The 52 jurisdictions in the United States (the 50 states and the District of Columbia, plus federal law governing tribal lands, Puerto Rico, Guam, the Virgin Islands, and other territories) currently break down into four basic categories.
About half of the states (27), following Tarasoff, impose a mandatory duty to warn, although the precise contours of the duty vary considerably. Another 10 jurisdictions (9 states plus the District of Columbia) accord psychotherapists permission to warn (viz., an exception to psychotherapist-patient confidentiality) without explicitly imposing a duty to warn. One state, Virginia, flatly rejects Tarasoff, at least in the outpatient context. The remaining 14 jurisdictions (13 states, plus federal law) have no definitive law on the issue.
Twenty-seven states impose a duty to breach psychotherapist-patient confidentiality and warn of potential violence against a third party: Arizona (16), California (13), Colorado (17), Delaware (18), Idaho (19), Indiana (20), Kentucky (21), Louisiana (22), Maryland (23), Massachusetts (24), Michigan (25), Minnesota (26), Mississippi (27), Missouri (28), Montana (29), Nebraska (30), New Hampshire (31), New Jersey (32), Ohio (33), Oklahoma (34), Pennsylvania (35), South Carolina (36), Tennessee (37), Utah (38), Vermont (39), Washington (40), and Wisconsin (41).
The contours (and clarity) of this duty differ widely from jurisdiction to jurisdiction—a function, in part, of variability in the quality of legislative craftsmanship and, in part, presumably, owing to quite disparate levels of basic enthusiasm for the duty-to-warn principle. The general formulation is that a mental health worker is obligated promptly to notify either the potential victim or the police when a patient makes an explicit threat of serious physical harm against a readily identifiable third party (or optionally, in some states, to hospitalize the patient).
An important variation among the duty states is whether the duty is nondiscretionary—that is, an essentially ministerial function of simply transmitting a threat of violence versus subject to a predicate judgment by the psychotherapist as to the patient’s factual ability to fulfill the threat. Twelve states—California, Colorado, Indiana, Kentucky, Minnesota, Mississippi, Montana, Nebraska, New Hampshire, South Carolina, Utah, and Washington—couch the duty as relatively nondiscretionary. Montana’s statute, for example, provides:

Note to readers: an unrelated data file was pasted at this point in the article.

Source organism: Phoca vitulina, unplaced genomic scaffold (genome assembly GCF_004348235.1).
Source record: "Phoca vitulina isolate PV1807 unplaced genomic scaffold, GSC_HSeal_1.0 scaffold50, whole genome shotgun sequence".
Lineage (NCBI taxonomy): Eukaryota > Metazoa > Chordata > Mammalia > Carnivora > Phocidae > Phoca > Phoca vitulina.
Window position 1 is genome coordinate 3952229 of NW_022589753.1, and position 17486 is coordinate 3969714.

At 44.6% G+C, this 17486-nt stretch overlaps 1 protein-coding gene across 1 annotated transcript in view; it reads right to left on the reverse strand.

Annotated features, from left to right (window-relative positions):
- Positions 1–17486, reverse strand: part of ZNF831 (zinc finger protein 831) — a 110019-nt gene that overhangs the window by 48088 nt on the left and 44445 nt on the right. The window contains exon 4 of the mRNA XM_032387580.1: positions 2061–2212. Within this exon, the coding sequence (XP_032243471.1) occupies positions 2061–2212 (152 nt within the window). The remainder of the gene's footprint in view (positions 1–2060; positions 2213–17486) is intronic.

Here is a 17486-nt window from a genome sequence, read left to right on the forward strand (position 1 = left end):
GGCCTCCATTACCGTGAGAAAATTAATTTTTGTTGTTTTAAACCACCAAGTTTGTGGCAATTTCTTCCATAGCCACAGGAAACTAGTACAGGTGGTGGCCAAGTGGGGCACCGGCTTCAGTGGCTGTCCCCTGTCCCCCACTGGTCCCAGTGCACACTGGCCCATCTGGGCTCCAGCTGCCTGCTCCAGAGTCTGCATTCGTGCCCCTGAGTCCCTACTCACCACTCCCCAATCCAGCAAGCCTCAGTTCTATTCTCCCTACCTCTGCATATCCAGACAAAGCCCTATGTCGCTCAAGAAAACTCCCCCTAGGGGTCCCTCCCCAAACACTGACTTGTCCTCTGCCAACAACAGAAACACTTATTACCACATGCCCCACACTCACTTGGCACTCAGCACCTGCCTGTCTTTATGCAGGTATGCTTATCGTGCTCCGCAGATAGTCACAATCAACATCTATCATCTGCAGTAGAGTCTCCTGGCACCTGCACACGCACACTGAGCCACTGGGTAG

A mental health professional has a duty to warn of or take reasonable precautions to provide protection from violent behavior only if the patient has communicated to the mental health professional an actual threat of physical violence by specific means against a clearly identified or reasonably identifiable victim (29).
Another 14 duty states—Arizona, Delaware, Idaho, Louisiana, Maryland, Massachusetts, Michigan, Missouri, New Jersey, Ohio, Oklahoma, Pennsylvania, Tennessee, and Vermont—explicitly incorporate the therapist’s judgment into the duty equation. Idaho’s statute is typical:
A mental health professional has a duty to warn a victim if a patient has communicated to the mental health professional an explicit threat of imminent serious physical harm or death to a clearly identified or identifiable victim or victims, and the patient has the apparent intent and ability to carry out such a threat" (19).
The law of Wisconsin, the remaining duty state, is unclear on this, as it is on many other particulars. The Wisconsin Supreme Court, in a four-to-three vote, established Tarasoff liability by dictum in a case not involving threats or any other evidence of violent intention (41).
Many additional variations exist among the duty states. Only a few can be highlighted.
Indiana, Maryland, Massachusetts, and New Jersey all require a psychotherapist not only to warn of explicit threats by the patient but also to discern in his or her actions or the circumstances any threat of violence and to warn of this as well. The first three of these states specifically mandate that the psychotherapist incorporate into this calculus the patient’s past acts of or propensity for violence.
In Minnesota and Ohio, a therapist is explicitly obligated to warn not only of threats to which he or she is personally privy but also threats reported by a third party.
Under the New Jersey law, threats of suicide also trigger a duty to warn. In Minnesota and Oklahoma, disclosure of suicide threats is discretionary.